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2.6 Unlimited Length Keys and Values

by Jonathan Finger

Use 2 btrees which I will refer to as main and slave notation D[123,4567] will translate into a string D \3 1 2 3 \4 4 5 6 7 where \3 is ascii 3 etc (length of following string of digits) this will result in keys sorting in numerical order.

  1. Data (the easy part)

    The first byte of data is a flag.

    IF the data length < 255


    store in bytes 1 - (length_of_data + 1)


    In slave btree increment value in key D (D for data)

    As an example assume the new value is 2357 and the data is 10,000 bytes

              Store the data in
              D[2357,0] = first 250 bytes
              D[2357,1] = second 250 bytes
              D[2357,249] = last 250 bytes

    When a new value is set, if it is > 254 bytes in length then you reuse the D[2357] names adding or deleting as needed. Note that it is much more efficient to overwrite existing nodes since (most) of them will be the same size and add or delete at the end. If the new value < 255 bytes delete D[2357] and store the value in the master btree.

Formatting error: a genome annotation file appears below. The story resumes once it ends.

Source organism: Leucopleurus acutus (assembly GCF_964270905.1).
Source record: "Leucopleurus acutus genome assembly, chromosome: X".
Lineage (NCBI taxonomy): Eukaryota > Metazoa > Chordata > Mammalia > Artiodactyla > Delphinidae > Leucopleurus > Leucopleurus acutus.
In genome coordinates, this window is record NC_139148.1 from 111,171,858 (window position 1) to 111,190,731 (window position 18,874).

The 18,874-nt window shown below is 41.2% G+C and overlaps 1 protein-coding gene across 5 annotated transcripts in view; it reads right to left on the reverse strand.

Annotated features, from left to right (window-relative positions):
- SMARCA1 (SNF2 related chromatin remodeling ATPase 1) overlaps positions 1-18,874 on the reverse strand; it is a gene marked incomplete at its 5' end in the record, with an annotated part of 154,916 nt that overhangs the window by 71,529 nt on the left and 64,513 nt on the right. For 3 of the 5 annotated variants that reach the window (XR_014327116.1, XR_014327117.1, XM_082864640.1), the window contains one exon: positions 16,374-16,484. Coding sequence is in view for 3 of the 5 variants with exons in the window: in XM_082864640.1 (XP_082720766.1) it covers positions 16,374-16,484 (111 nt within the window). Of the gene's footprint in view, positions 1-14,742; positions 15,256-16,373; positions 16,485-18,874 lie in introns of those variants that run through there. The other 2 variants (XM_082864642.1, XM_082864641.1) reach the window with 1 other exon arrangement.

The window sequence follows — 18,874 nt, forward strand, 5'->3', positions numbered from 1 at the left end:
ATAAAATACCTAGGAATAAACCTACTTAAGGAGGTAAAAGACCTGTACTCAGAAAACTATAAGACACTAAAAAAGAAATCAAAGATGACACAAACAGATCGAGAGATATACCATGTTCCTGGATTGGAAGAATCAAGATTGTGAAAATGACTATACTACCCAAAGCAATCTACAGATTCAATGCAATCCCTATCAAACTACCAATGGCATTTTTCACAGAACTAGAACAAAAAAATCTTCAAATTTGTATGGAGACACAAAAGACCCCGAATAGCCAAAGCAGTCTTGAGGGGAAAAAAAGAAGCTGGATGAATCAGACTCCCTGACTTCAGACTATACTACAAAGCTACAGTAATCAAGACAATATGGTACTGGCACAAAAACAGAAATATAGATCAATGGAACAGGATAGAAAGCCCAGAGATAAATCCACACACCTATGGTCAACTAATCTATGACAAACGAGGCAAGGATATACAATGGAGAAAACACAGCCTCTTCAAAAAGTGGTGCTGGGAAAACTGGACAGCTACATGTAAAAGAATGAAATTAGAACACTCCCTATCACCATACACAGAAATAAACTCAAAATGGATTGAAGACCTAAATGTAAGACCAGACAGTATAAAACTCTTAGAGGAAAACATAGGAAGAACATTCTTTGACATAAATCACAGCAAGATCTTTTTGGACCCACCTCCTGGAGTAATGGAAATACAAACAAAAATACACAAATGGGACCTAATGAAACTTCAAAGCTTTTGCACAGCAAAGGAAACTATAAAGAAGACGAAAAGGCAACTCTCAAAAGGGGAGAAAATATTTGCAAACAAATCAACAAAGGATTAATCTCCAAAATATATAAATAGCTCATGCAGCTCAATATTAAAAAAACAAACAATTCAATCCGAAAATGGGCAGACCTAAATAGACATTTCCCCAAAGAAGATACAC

2. Keys (the hard part) IF key < 250 bytes


    Store in master file as usual

    ELSE (key >= 250 bytes)

    break up the key into chunks C0 ... CN; the first 250 bytes long and the rest 220 bytes long.

    Create the entries (assume current value of key V is 243)

              Master btree
              C0 = (flag)244
              Slave btree
              V[244,C1] = 245
              V[245,C2] = 246
              V[244 + N,CN] = data

    A get now consistes of breaking up the key and following the chain. The put, delete, next, and prev code will get a bit messy since there will be multiple cases to consider.

I believe this scheme will give unlimited key and data length. Performance probably will not be great but may be acceptable. This should give good key compression.